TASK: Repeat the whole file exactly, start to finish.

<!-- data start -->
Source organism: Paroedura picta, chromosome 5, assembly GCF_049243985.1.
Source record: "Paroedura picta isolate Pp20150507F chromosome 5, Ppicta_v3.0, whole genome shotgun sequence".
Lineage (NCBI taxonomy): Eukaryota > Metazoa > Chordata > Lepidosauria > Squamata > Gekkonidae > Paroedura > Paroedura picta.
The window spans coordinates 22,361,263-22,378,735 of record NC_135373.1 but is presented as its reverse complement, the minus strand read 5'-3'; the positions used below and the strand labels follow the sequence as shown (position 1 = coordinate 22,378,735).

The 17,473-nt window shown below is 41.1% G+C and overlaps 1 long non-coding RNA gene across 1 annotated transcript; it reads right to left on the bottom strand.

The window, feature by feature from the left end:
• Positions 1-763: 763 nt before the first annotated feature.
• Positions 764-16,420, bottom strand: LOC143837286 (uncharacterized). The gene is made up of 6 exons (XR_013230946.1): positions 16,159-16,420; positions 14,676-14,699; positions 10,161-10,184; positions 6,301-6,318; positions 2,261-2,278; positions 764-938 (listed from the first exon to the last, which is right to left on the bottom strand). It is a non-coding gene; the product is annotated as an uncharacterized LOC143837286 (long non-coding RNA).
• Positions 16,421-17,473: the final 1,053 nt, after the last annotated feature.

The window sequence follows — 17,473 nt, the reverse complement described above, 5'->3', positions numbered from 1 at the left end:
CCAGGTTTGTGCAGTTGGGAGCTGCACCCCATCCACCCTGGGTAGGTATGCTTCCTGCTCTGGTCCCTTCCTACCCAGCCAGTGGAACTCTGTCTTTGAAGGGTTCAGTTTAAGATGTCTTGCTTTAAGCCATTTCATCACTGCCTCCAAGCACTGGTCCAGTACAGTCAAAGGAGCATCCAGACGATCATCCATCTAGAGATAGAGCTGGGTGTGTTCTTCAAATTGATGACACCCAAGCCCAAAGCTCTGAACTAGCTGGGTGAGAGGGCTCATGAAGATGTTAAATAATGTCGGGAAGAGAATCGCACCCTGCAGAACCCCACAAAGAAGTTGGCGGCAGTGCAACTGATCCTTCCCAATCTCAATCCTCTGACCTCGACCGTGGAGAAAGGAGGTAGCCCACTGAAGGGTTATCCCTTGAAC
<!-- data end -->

Source organism: Paroedura picta, chromosome 5, assembly GCF_049243985.1.
Source record: "Paroedura picta isolate Pp20150507F chromosome 5, Ppicta_v3.0, whole genome shotgun sequence".
Lineage (NCBI taxonomy): Eukaryota > Metazoa > Chordata > Lepidosauria > Squamata > Gekkonidae > Paroedura > Paroedura picta.
The window spans coordinates 22,361,263-22,378,735 of record NC_135373.1 but is presented as its reverse complement, the minus strand read 5'-3'; the positions used below and the strand labels follow the sequence as shown (position 1 = coordinate 22,378,735).

The 17,473-nt window shown below is 41.1% G+C and overlaps 1 long non-coding RNA gene across 1 annotated transcript; it reads right to left on the bottom strand.

The window, feature by feature from the left end:
• Positions 1-763: 763 nt before the first annotated feature.
• Positions 764-16,420, bottom strand: LOC143837286 (uncharacterized). The gene is made up of 6 exons (XR_013230946.1): positions 16,159-16,420; positions 14,676-14,699; positions 10,161-10,184; positions 6,301-6,318; positions 2,261-2,278; positions 764-938 (listed from the first exon to the last, which is right to left on the bottom strand). It is a non-coding gene; the product is annotated as an uncharacterized LOC143837286 (long non-coding RNA).
• Positions 16,421-17,473: the final 1,053 nt, after the last annotated feature.

The window sequence follows — 17,473 nt, the reverse complement described above, 5'->3', positions numbered from 1 at the left end:
CCAGGTTTGTGCAGTTGGGAGCTGCACCCCATCCACCCTGGGTAGGTATGCTTCCTGCTCTGGTCCCTTCCTACCCAGCCAGTGGAACTCTGTCTTTGAAGGGTTCAGTTTAAGATGTCTTGCTTTAAGCCATTTCATCACTGCCTCCAAGCACTGGTCCAGTACAGTCAAAGGAGCATCCAGACGATCATCCATCTAGAGATAGAGCTGGGTGTGTTCTTCAAATTGATGACACCCAAGCCCAAAGCTCTGAACTAGCTGGGTGAGAGGGCTCATGAAGATGTTAAATAATGTCGGGAAGAGAATCGCACCCTGCAGAACCCCACAAAGAAGTTGGCGGCAGTGCAACTGATCCTTCCCAATCTCAATCCTCTGACCTCGACCGTGGAGAAAGGAGGTAGCCCACTGAAGGGTTATCCCTTGAAC